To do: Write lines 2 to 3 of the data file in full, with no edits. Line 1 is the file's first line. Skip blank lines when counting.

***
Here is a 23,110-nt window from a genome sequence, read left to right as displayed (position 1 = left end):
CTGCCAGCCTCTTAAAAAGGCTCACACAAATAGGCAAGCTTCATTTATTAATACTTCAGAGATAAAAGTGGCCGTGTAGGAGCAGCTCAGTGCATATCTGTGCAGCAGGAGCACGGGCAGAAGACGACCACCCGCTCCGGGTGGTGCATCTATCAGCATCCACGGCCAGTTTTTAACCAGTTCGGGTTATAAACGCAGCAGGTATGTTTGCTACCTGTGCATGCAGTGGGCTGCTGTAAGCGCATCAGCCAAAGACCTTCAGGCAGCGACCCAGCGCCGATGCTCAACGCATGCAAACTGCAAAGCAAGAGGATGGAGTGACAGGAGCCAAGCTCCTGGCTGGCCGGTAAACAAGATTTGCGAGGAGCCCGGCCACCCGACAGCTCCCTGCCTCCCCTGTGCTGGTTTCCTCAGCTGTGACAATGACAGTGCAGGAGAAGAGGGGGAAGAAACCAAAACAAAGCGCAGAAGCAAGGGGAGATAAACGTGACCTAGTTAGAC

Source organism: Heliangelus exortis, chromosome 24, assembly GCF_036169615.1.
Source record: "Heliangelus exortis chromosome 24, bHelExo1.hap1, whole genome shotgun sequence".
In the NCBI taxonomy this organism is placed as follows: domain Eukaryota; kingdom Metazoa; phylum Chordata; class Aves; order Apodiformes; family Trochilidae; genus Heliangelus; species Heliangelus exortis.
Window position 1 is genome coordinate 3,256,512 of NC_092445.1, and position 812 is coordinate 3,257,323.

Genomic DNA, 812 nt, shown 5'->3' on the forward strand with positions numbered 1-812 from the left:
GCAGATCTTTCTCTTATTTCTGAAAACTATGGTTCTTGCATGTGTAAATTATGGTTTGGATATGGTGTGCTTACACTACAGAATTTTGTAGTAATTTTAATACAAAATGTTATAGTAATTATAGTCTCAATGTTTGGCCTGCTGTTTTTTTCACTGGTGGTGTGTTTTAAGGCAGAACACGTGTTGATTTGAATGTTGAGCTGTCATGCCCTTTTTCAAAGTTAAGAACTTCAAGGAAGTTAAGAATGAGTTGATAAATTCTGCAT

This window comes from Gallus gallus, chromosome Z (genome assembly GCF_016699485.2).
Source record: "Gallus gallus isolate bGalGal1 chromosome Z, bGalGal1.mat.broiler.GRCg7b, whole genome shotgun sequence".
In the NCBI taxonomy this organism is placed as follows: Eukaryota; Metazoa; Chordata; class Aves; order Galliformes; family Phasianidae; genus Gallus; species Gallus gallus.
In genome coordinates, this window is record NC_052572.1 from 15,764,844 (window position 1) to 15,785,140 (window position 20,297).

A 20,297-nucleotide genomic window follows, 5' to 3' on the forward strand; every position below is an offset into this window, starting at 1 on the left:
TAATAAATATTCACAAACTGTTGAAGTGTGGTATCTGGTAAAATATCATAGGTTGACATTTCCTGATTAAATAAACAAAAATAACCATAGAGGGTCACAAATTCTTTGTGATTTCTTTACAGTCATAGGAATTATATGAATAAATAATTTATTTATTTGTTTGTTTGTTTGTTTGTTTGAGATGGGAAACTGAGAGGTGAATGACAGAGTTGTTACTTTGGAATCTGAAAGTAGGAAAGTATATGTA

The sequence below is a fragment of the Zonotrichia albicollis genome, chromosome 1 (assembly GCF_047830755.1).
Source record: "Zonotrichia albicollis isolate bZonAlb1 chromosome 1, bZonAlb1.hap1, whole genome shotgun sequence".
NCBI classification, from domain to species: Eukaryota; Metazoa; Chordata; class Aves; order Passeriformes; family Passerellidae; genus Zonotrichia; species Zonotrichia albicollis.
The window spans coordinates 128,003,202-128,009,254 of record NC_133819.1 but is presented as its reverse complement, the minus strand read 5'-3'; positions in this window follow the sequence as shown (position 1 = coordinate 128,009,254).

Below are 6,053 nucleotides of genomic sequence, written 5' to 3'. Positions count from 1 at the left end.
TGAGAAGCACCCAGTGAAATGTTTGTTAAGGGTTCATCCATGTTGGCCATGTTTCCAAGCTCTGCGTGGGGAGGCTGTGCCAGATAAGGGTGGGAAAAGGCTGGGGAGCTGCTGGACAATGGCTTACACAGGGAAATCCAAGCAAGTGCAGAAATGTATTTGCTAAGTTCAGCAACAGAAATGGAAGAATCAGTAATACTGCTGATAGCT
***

CTGCCAGCCTCTTAAAAAGGCTCACACAAATAGGCAAGCTTCATTTATTAATACTTCAGAGATAAAAGTGGCCGTGTAGGAGCAGCTCAGTGCATATCTGTGCAGCAGGAGCACGGGCAGAAGACGACCACCCGCTCCGGGTGGTGCATCTATCAGCATCCACGGCCAGTTTTTAACCAGTTCGGGTTATAAACGCAGCAGGTATGTTTGCTACCTGTGCATGCAGTGGGCTGCTGTAAGCGCATCAGCCAAAGACCTTCAGGCAGCGACCCAGCGCCGATGCTCAACGCATGCAAACTGCAAAGCAAGAGGATGGAGTGACAGGAGCCAAGCTCCTGGCTGGCCGGTAAACAAGATTTGCGAGGAGCCCGGCCACCCGACAGCTCCCTGCCTCCCCTGTGCTGGTTTCCTCAGCTGTGACAATGACAGTGCAGGAGAAGAGGGGGAAGAAACCAAAACAAAGCGCAGAAGCAAGGGGAGATAAACGTGACCTAGTTAGAC

Source organism: Heliangelus exortis, chromosome 24, assembly GCF_036169615.1.